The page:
Gauging the impact of the coronavirus outbreak on ag markets

The coronavirus outbreak shock to the global marketplace has impacted many markets, including agricultural futures markets.
calendar icon 5 February 2020
clock icon 5 minute read

The outbreak has also significantly changed several markets’ near-term technical postures and in some cases altered their longer-term chart postures. By studying the price history of markets over the past decades, or even longer, one can make a strong case that shocks to markets many times cause significant over-reactions among traders, who at first fear the worst outcome and in turn push prices to levels that are ultimately not sustainable and they then correct back to not far from where they were when the shock first hit the markets.

Price action in several markets the past several days, including some ag futures, suggests the coronavirus outbreak event will be factored into most market prices sooner rather than later - and may be already factored in altogether. The sharp to even daily-limit price moves seen in some impacted futures markets recently suggest extreme reactions to a situation that is not yet extreme. Unless the coronavirus situation becomes much more serious, look for the futures market lows in grains, livestock and cotton scored this week, to likely be the lowest of the coronavirus event.

Of course, right now it’s still too early to tell if the markets have indeed fully factored in the coronavirus outbreak and its impact on the global economy. By early next week, traders and investors should have a better idea whether the outbreak has mostly run its course, from a markets-impact perspective.

Importantly, the price action in some key outside markets the past several weeks, including their reactions to the coronavirus shock, has altered their short-term and even in some cases their longer-term technical postures. Such is likely to have some degree of an impact on the agricultural futures markets in the coming weeks, or longer.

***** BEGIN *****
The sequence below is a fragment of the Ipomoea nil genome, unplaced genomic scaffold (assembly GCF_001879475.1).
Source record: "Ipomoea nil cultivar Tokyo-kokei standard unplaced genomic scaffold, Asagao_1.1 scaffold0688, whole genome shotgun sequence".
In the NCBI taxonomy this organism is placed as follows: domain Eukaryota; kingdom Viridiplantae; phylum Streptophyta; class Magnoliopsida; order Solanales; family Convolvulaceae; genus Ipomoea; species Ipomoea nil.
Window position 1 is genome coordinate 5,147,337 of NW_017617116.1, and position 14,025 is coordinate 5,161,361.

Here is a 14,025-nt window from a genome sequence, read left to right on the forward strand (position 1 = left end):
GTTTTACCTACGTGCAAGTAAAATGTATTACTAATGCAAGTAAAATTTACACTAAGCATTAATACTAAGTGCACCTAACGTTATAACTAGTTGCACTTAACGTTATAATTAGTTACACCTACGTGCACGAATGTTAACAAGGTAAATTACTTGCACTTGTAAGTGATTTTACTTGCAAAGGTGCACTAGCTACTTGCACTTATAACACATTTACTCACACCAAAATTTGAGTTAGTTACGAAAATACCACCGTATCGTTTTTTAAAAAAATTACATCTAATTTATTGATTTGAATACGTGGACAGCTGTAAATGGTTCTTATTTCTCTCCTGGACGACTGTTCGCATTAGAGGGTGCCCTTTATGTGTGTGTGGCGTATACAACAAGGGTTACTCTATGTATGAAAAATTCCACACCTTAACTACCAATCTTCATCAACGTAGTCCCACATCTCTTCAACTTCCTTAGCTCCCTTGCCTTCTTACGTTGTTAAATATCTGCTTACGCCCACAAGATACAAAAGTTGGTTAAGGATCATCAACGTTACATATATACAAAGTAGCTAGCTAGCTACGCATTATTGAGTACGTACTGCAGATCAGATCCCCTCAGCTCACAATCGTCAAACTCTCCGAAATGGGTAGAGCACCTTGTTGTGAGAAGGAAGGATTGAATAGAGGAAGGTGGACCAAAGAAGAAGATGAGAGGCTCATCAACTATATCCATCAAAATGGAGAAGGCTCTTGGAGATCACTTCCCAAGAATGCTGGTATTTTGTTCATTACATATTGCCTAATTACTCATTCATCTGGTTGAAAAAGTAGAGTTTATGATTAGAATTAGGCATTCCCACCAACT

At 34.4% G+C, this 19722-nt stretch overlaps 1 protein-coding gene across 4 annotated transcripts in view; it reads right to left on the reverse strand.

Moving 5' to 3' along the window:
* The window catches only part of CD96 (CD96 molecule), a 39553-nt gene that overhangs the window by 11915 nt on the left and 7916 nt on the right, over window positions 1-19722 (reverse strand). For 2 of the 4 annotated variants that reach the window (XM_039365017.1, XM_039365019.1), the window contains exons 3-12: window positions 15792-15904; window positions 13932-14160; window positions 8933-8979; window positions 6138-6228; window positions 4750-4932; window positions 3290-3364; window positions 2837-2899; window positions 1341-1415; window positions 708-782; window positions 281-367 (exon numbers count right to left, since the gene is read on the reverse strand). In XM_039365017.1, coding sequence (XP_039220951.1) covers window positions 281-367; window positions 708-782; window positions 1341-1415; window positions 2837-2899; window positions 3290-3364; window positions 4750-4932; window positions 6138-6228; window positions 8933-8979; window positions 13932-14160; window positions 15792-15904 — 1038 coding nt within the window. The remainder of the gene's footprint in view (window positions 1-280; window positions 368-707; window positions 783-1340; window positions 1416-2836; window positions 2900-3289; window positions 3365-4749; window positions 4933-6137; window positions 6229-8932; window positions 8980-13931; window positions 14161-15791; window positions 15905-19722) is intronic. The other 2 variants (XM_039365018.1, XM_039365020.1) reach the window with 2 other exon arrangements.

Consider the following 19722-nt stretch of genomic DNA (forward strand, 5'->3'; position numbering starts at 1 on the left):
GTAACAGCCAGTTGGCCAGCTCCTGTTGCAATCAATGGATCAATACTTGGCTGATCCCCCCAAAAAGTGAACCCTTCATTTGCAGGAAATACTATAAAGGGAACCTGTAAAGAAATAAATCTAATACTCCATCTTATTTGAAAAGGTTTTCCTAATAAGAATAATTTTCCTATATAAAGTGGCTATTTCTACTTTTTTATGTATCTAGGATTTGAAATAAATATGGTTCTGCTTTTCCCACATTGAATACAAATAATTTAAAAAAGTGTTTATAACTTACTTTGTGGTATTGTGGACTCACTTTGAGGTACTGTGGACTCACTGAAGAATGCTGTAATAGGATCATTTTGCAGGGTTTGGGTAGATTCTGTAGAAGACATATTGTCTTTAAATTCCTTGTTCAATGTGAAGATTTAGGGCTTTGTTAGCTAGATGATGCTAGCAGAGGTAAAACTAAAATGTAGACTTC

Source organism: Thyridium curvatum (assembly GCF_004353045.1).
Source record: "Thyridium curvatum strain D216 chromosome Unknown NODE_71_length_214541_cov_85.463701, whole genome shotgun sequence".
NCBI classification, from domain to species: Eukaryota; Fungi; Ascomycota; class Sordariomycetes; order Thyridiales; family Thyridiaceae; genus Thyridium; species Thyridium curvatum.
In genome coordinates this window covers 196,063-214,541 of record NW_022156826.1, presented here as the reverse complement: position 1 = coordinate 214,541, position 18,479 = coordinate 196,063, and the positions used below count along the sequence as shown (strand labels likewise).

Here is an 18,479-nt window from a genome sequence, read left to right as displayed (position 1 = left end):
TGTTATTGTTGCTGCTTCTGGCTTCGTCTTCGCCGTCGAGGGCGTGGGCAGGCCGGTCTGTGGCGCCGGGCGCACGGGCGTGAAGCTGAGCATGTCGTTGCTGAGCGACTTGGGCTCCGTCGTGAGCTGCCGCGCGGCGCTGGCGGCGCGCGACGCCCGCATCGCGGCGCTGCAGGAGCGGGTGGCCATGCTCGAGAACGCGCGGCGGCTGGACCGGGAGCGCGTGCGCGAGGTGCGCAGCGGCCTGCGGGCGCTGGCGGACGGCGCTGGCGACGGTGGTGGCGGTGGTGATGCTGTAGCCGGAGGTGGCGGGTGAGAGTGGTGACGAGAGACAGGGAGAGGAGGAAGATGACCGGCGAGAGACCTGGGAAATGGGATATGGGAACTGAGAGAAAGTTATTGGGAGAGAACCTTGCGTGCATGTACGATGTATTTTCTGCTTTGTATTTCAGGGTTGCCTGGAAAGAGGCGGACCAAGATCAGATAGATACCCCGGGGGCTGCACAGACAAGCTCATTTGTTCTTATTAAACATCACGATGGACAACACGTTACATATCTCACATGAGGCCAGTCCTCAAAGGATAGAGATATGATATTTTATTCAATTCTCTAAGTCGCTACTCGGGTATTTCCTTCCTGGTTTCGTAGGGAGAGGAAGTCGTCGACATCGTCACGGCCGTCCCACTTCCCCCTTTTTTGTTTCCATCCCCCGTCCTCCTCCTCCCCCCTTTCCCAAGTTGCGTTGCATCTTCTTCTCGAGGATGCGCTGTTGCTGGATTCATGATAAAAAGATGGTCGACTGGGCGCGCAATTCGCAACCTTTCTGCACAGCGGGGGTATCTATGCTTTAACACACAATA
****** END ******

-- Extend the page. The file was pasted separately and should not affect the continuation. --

Nymex crude oil

The first week in January nearby crude oil futures prices hit a nine-month high of $65.65 per barrel. Since that spike high prices have backed off to around $53.00 as of this writing. There is strong longer-term technical support around $50.00. Look for the $50.00 level to stop the current price decline - unless the coronavirus turns into something catastrophic that seriously dents global economic growth in 2020. It’s likely that crude oil prices in 2020 will spend most of the time trading between $50.00 and $60.00 a barrel. If that’s the case, crude’s impact on agricultural market prices would be minimal.

© Jim Wyckoff

US dollar index

The US dollar index (USDX) is a basket of six major world currencies weighted against the greenback. The weekly continuation chart for nearby USDX futures shows that prices in the last quarter of 2019 were trending down and hitting a six-month low the last week in December. However, in early January the tide turned for the dollar index and prices have been on the upswing since. The US-China partial trade agreement signing was a bullish element, suggesting improved US economic performance in 2020, and now the coronavirus scare is driving safe-haven demand for the US dollar. Still, the weekly chart suggests prices staying in the trading range bound by the support and resistance lines seen on the chart. Further appreciation of the US dollar would be a negative element for US ag commodities, making them more expensive to purchase on the world market, in non-US currency.

© Jim Wyckoff

Goldman Sachs commodity index

The Goldman Sachs Commodity Index (GSCI) is comprised of several raw commodity futures market prices rolled into one index price. The weekly GSCI chart shows a price uptrend that was in place since last August has now been soundly negated. This has dented bullish enthusiasm in the raw commodity sector. Importantly, the speculative traders, including the big “fund” players, are now going to be much less likely to play the long side of the raw commodity markets - at least for the near term. And it’s the speculators that tend to add the fuel to price uptrends on the charts that turn into big bull market runs, including in ag futures markets.

© Jim Wyckoff

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